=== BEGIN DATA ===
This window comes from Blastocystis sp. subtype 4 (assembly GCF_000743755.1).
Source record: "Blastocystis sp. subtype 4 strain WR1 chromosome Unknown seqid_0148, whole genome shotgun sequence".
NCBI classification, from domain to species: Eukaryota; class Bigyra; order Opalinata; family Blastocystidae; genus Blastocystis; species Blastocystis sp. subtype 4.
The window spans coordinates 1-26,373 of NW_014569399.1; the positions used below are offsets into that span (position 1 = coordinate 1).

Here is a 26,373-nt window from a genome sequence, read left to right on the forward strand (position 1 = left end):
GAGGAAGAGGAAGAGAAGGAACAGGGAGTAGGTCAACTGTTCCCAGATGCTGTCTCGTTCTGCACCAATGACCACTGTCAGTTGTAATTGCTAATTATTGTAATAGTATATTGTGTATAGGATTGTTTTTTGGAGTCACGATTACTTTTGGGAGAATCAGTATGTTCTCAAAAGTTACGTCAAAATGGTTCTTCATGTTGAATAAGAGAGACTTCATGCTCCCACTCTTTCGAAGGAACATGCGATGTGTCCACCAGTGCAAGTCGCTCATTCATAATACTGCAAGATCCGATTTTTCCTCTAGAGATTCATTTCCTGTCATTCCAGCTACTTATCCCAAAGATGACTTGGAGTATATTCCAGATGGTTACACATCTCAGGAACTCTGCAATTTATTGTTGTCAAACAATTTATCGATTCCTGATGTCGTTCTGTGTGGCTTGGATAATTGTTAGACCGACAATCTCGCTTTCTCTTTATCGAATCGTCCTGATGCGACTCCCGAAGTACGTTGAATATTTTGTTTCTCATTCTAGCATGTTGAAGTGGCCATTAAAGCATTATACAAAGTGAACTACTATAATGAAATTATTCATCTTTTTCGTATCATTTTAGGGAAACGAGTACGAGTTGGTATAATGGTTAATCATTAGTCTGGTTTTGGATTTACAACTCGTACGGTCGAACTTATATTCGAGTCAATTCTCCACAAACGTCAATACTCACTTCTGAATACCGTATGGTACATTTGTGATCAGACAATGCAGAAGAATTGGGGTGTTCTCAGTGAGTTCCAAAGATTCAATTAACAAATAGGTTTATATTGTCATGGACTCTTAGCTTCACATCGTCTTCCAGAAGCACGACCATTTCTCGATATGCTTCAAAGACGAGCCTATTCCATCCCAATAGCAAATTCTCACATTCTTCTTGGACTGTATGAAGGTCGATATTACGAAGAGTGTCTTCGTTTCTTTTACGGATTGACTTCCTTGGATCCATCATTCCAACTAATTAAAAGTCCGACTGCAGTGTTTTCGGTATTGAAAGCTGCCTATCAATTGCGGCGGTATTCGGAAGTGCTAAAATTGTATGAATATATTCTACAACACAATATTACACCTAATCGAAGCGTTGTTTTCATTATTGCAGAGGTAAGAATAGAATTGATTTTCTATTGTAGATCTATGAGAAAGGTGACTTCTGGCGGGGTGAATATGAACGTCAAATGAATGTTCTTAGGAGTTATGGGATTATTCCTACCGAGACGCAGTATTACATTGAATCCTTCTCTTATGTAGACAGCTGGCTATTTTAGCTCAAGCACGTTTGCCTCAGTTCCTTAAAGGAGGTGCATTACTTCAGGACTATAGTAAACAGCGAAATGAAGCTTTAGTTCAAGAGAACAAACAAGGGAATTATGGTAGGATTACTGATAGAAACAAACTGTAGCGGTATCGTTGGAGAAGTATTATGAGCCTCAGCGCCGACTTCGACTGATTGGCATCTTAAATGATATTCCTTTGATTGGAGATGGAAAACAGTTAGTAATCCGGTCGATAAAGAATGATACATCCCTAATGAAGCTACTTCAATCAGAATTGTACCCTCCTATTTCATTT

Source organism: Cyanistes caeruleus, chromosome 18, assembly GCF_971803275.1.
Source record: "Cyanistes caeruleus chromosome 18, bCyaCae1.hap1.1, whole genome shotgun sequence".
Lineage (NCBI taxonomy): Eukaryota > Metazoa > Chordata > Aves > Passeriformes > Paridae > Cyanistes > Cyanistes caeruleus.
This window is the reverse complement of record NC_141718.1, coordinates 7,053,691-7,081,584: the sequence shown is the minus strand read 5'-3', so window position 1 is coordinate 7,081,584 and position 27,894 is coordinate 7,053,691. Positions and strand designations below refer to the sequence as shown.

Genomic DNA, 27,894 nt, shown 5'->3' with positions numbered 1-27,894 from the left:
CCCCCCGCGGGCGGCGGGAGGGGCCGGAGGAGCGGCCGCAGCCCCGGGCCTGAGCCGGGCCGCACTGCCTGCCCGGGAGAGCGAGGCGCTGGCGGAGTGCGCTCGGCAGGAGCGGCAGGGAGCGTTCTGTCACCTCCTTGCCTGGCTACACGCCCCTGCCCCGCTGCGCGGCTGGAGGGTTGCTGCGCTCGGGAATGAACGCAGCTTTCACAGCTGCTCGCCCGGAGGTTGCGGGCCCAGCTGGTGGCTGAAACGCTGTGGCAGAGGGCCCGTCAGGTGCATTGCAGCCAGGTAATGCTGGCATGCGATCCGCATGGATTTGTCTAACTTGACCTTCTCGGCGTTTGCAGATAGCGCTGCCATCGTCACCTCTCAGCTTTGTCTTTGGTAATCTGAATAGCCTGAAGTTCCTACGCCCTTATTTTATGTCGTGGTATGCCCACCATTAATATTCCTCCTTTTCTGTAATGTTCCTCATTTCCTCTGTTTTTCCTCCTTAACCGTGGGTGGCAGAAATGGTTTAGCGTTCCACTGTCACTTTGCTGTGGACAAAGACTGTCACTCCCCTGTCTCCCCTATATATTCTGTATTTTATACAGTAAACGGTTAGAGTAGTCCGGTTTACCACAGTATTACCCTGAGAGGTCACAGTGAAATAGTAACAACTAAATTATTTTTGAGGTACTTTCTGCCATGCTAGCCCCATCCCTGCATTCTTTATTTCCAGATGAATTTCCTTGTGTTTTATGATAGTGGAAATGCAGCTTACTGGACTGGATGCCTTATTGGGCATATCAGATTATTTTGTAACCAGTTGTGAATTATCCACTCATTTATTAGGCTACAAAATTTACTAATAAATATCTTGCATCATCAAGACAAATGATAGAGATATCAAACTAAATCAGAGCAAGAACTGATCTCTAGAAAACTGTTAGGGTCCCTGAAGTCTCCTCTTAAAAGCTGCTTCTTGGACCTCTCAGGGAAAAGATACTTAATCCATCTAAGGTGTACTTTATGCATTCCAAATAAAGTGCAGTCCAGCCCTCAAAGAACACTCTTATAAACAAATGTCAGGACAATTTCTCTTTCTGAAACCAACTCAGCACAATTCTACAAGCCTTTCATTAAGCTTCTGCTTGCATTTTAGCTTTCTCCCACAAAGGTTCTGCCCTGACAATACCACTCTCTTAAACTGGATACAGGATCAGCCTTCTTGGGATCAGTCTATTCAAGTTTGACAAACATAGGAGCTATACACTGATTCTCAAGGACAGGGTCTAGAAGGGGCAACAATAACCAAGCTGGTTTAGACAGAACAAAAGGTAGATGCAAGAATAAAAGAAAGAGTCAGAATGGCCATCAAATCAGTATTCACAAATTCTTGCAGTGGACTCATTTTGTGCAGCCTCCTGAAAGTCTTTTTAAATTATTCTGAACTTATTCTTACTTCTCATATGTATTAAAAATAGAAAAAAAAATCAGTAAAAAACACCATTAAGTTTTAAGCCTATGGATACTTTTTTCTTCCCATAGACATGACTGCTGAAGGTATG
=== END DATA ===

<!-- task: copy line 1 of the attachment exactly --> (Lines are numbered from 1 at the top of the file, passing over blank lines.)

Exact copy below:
This window comes from Blastocystis sp. subtype 4 (assembly GCF_000743755.1).